(Vinnytsia) Ukraine elected Volodymyr Zelensky president this April in a landslide with over 73 percent of the vote. He is now trying to use that political capital to end the conflict in Ukraine’s east and tighten ties with Europe and the West. Zelensky, who is famous for playing a president on television, is now one in real life. He recently offered to meet Russian leader Vladimir Putin for talks in Minsk in talks mediated by Western leaders including US President Donald Trump. Moscow responded Monday, saying the new format will have to be carefully considered before they decide whether or not to participate.
The peace talks would address the ongoing fighting between Ukrainian forces and Russian-backed separatists in the country’s east. Conflict in the eastern separatist regions of Ukraine has claimed over 13,000 lives and the current ceasefire has reportedly been violated frequently by pro-Russian fighters up to the presentincluding in Donbas, Donetsk and Lugansk. Zelensky also wants to talk about Russia’s 2014 annexation of Crimea. Putin does not appear to hold Zelensky in high regard, having said last month at the St. Petersburg International Economic Forum that Zelensky is engaging in unnecessarily heated rhetoric and sending mixed signals about whether he truly wants to deescalate with Russia.
“It’s one thing to play a role and quite another thing to be that in real life,” Putin quipped.
For his part, Zelensky’s administration reinstated the citizenship of former Georgian President Mikheil Saakashvili just after he was elected in May. Saakashvili, who led Georgian in their 2008 war with Russia is one of the strongest critics of Putin, having called him a “troll” and “thug” and promised to “put an end” to him. Saakashvili was appointed Odessa governor in 2015, but later had a dramatic falling out with the administration of former Ukrainian President Petro Poroshenko, was arrested on the roof of a house in Kiev and went on to re-enter the country by force to rally opposition forces. Saakashvili was later stripped of citizenship and deported, and Putin previously mocked Zelensky’s criticism of Russia’s plan to give more Ukrainians Russian passports by daring Zelensky to give back Saakashvili’s citizenship, a bluff which Zelensky called.
Zelensky and his party Servant of the People (Sluha Narodu) is set to help bring a roster of new candidates to Ukrainian parliament, including many in their late 20s, 30s and 40s without previous political experience. Servant of the People is currently heading polls and likely to have a strong showing in the election coming up July 21. Concerns remain about some of those on the list of potential candidates, however, with many linked directly to Zelensky’s entertainment company Kvartal 95 and some to questionably ethical oligarchs and supporters of removed pro-Russian leader Viktor Yanukovych, who looted an estimated $100 billion from Ukraine before being ousted in the Euromaidan protests – including money that has helped fund separatists in the east – according to Ukraine’s chief prosecutor. However there are also numerous positive signs in Zelensky’s party roster such as anti-corruption expert Halyna Yanchenko, energy regulation guru Andriy Gerus and many others; not to mention that some entertainment and creative life in politics is not always the worst thing in the world.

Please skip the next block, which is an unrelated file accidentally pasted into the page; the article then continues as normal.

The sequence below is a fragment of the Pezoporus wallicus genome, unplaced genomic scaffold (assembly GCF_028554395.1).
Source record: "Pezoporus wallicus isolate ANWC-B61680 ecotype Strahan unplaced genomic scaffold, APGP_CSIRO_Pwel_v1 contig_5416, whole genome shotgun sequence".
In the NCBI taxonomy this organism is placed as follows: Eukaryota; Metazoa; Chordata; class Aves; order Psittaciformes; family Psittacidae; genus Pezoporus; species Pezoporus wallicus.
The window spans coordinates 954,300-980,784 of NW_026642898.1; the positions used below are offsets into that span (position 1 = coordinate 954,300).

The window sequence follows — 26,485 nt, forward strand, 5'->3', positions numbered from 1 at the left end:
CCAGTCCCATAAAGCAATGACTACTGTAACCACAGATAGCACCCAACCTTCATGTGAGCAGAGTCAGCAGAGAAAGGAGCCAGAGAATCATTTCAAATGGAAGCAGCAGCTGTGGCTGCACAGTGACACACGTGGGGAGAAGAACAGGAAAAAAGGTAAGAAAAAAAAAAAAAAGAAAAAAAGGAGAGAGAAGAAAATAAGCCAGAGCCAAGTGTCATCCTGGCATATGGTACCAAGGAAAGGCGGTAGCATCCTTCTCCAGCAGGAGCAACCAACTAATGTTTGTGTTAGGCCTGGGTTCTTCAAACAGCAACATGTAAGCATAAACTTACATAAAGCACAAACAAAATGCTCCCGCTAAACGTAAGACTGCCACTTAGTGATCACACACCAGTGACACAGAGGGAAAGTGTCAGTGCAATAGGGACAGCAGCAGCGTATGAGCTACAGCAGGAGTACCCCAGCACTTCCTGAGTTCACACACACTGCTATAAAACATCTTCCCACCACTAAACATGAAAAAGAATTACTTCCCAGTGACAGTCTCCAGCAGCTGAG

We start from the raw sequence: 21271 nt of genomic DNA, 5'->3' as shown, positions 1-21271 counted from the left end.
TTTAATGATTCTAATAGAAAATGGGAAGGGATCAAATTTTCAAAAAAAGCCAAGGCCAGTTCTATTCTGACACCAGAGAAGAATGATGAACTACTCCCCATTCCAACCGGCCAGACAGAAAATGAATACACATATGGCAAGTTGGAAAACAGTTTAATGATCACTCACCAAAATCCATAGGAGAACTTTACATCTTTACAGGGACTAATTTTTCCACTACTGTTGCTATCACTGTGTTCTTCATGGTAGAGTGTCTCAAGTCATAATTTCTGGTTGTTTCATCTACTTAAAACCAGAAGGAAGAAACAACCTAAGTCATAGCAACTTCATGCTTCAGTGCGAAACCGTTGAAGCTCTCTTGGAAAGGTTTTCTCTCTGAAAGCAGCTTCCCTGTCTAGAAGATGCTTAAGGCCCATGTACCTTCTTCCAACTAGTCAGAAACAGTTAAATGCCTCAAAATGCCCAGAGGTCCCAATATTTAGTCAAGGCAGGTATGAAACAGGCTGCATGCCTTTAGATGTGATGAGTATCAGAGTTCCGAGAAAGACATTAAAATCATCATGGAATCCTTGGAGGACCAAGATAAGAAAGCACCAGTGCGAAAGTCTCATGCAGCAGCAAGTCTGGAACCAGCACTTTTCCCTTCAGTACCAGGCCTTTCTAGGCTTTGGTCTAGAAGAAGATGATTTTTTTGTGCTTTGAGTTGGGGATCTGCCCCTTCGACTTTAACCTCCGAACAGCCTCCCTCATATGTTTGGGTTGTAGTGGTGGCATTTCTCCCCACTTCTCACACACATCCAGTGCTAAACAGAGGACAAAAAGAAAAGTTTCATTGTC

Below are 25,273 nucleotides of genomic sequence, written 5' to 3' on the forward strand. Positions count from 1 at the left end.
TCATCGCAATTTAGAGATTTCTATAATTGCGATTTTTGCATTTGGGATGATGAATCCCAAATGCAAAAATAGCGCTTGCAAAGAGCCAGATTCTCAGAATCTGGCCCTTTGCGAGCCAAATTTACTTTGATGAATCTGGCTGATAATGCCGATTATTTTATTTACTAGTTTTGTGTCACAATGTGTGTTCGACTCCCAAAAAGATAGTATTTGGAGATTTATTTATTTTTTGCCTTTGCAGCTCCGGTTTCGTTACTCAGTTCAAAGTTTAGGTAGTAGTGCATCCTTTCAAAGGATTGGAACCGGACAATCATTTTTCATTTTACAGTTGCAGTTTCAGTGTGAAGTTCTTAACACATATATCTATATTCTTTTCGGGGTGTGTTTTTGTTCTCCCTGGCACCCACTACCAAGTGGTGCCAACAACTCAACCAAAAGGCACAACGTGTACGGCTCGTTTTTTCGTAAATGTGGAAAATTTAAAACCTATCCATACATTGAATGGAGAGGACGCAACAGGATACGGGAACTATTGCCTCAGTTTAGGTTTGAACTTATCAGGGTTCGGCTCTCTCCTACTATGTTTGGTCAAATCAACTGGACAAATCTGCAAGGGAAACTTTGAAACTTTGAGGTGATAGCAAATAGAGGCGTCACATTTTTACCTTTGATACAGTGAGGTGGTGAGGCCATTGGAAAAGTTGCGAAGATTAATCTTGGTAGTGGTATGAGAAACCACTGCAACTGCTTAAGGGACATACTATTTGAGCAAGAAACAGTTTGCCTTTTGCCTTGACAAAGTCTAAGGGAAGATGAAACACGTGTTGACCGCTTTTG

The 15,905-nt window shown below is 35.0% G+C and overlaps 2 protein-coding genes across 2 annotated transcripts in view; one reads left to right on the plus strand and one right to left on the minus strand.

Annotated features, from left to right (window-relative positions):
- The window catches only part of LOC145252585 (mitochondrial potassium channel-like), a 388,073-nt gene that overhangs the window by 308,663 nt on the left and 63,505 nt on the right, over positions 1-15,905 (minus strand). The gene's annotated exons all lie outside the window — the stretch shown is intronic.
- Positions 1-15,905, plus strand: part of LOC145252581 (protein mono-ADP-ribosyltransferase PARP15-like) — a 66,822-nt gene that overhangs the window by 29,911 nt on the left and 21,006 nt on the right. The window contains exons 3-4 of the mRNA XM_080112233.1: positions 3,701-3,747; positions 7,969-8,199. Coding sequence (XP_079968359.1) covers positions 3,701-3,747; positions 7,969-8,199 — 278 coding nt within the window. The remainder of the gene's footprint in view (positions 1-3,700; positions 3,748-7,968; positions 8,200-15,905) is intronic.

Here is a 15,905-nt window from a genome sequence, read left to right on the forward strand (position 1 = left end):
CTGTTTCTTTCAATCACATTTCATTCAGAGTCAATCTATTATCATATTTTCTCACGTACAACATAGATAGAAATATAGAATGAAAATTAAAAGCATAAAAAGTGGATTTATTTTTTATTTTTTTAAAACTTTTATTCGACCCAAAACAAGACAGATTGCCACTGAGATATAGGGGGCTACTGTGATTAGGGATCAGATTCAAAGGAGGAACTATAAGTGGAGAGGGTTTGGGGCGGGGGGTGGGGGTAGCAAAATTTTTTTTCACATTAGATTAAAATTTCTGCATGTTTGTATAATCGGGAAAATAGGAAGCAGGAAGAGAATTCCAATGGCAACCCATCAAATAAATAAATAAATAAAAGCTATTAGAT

Zelensky has a major investment forum planned this September in Mariupol in eastern Ukraine where he hopes to secure funds for the rebuilding of Donbas that can coincide with an end to hostilities. Earlier this month in Canada, Zelensky said that Donbas will need around 10 billion Euros to be rebuilt.
“We want to do everything and are sending constant signals for a ceasefire,” Zelensky said recently while announcing a new governor in Ukraine’s Dontesk region.
Speaking Monday, 25-year-old taxi driver Olech told Inside Over he supports Zelensky and believes the comedian is not as corrupt as his presidential predecessors. On a train bound for central Ukraine, 30-year-old Artem said politics doesn’t interest him and he has no opinion, while older Ukrainians appear to hold cautious optimism for Zelensky but a general desire to get on with their life and leave the messiness of politics behind rather than hold hope for political change to offer a solution to the country’s woes.
From the Western side, the rhetoric is all about reassurance.
“Ukraine can count on the EU,” said European Council President Donald Tusk at a summit Monday in Kiev focused on discussing the ongoing conflict, corruption and the annexation of Crimea, however the future of Ukraine going forward is certainly not entirely stable and they will need to balance economic ties with Russia which are vital to Ukraine’s industry and keep in mind Moscow’s strategy to integrate more Eeastern Europe states.